Directed by: Steven Kammerer
Written by: Steven Kammerer
Starring: Julie Bruns, Hanneke Talbot, John Emmet Tracy,
The real life of Ada Lovelace, famous mathematician and one of the first computer programmers, has not been adapted to film very often, aside from one starring Tilda Swinton named Conceiving Ada. This makes this short film more of an interesting beast, being a mini-biopic that does not have the standard studio/TV backing that most biopics have. Yet it manages to be quite good.
In 1800’s England, cancer-stricken Ada Lovelace (Julie Bruns) pitches her idea for a computer and asks for funding but is rejected. She attempts to continue work despite these issues, with her servant Mary (Hanneke Talbot) betting on a game to win money to solve the problem.
Ada does feel unoriginal in regard to it’s themes. A woman struggling in Victorian times, a scientist who wants to finish their work and someone wanting to make a difference before they die are all stories that have been told countless times. But the presentation is effective enough to where that does not matter, and the short nature means that is able to get straight to the point of the drama. The direction and pacing are both stellar, they engage you in the narrative and the narrative itself is well written too. You care about Ada herself and you care about her plight. Her relationships are also simple yet easy to be invested in.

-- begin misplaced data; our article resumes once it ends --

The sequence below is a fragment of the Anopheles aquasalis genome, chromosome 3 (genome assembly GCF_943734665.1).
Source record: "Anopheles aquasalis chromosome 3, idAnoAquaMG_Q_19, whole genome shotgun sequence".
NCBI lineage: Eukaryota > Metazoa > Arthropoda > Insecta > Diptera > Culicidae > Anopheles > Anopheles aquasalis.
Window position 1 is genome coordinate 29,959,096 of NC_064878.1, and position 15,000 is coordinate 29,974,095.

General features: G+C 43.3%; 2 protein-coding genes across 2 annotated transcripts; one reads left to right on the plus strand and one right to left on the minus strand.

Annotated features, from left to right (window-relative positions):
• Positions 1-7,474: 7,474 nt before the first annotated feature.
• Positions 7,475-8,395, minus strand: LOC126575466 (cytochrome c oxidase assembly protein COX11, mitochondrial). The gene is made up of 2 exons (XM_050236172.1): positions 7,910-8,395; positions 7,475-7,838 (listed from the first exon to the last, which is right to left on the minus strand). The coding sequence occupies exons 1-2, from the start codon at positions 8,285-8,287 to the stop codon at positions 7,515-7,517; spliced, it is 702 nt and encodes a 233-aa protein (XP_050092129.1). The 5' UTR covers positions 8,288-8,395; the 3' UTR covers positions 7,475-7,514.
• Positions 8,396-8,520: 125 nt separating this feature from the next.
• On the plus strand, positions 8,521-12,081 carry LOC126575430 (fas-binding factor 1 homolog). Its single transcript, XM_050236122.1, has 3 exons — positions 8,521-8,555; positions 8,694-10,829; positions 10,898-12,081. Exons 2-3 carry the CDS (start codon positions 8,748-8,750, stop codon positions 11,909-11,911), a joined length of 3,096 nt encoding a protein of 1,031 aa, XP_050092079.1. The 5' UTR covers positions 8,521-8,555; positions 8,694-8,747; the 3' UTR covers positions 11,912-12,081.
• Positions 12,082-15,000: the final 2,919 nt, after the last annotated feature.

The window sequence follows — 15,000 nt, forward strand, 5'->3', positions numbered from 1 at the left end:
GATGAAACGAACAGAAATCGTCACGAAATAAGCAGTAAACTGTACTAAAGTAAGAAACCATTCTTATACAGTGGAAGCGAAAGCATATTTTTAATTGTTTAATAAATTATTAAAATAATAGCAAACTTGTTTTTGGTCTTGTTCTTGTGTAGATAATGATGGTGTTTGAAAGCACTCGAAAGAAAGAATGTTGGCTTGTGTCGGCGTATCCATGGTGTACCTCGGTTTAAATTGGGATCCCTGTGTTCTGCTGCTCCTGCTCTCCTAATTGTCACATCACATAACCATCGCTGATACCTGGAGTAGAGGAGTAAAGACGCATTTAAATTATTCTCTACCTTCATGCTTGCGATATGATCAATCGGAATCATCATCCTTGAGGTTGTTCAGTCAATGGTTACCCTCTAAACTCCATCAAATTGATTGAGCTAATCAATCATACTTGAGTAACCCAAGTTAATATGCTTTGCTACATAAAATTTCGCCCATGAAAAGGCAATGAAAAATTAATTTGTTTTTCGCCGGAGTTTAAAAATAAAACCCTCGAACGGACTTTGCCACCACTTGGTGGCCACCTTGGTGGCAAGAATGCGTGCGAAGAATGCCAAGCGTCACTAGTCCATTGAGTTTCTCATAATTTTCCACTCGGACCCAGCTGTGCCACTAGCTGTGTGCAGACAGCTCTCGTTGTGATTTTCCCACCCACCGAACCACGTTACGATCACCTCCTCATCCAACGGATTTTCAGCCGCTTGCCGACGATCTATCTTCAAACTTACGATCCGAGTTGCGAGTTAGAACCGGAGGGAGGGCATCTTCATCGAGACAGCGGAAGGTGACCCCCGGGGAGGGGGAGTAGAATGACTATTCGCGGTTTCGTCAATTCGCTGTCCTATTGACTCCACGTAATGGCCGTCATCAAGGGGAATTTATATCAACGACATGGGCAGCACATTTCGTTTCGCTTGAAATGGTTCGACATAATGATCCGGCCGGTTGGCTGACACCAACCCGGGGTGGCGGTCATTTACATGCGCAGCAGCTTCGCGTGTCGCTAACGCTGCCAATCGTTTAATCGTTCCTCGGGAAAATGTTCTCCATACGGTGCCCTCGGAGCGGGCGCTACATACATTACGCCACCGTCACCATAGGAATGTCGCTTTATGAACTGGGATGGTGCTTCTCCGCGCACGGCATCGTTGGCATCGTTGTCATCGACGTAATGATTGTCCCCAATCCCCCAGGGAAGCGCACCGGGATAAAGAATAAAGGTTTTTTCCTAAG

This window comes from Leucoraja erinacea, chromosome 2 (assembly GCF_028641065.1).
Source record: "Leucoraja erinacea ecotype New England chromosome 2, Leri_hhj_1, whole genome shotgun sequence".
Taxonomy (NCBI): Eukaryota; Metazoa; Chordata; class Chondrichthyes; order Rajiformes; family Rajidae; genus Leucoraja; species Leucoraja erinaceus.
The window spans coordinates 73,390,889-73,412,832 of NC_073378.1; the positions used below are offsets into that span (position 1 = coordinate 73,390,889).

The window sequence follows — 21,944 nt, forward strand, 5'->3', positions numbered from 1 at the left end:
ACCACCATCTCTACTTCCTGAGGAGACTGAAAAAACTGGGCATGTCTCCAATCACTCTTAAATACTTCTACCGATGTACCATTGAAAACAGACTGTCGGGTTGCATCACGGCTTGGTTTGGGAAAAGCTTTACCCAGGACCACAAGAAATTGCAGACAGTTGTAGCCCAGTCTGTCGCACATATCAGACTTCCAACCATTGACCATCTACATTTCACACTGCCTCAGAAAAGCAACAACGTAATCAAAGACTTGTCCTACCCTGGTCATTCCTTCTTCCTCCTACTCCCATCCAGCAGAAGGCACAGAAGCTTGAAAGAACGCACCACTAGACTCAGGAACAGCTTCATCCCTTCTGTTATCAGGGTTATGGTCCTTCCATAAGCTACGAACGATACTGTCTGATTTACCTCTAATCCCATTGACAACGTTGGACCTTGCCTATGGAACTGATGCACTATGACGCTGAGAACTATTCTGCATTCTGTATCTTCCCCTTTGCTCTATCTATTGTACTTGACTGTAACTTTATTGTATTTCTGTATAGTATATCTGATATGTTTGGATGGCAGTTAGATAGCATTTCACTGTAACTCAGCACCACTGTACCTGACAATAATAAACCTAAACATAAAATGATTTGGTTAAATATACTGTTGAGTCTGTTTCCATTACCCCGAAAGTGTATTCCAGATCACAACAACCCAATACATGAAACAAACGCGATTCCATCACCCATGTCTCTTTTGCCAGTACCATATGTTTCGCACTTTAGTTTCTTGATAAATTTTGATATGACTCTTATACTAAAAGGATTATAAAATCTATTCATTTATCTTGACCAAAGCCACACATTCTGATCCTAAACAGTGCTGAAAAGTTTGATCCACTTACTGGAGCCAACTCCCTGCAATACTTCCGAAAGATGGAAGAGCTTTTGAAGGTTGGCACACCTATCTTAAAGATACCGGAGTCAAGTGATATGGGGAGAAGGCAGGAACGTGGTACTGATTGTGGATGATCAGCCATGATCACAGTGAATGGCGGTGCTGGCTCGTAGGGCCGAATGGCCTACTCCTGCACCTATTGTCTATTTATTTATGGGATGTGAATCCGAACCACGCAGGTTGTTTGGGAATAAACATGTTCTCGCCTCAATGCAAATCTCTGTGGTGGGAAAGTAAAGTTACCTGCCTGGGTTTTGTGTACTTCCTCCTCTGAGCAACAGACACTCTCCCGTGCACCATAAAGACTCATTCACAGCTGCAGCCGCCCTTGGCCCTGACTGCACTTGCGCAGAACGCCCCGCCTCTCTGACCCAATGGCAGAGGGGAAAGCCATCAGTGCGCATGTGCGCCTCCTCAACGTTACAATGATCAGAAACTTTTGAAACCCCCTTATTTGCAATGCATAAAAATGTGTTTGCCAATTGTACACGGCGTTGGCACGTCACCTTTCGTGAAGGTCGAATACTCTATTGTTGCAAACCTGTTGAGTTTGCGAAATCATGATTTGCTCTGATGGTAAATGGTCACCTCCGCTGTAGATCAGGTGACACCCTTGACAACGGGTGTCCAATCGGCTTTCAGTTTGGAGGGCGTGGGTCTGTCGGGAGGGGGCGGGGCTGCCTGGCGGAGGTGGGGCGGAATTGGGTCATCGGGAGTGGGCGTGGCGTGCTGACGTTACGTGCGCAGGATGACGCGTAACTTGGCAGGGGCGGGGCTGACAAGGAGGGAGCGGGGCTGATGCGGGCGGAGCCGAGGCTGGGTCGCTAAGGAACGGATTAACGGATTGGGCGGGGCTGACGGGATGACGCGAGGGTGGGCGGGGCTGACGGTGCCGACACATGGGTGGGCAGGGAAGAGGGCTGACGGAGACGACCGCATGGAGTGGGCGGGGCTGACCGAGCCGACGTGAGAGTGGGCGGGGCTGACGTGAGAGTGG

What is most notable about this film is just how bleak the tone is. The entire thing is totally depressing at almost every minute but again, because of the tight pacing it does not become a slog. This is increased/decreased by the ending, which feels abrupt and down, yet also optimistic, though the conflict regarding the game is wrapped up too quickly and vaguely. Overall, the script is strong despite a couple of weaknesses.
Performance-wise, Julie Bruns is great in the dramatic scenes. She sells Ada’s desperation and sadness perfectly and Matthew Kevin Anderson does a good job as her husband as well, with a scene they share being the best one. Technically, the cinematography looks a bit cheap (with one moment where it outright goes out of focus) and the opening credits font looks particularly amateur, but these are not large problems. The orchestral score is well composed and moving, the camerawork is decent and the editing is tight yet not too rushed.
Ada is a sad yet well done short movie that is effectively dramatic and excellently acted. It is one of the better short films in recent memory as well.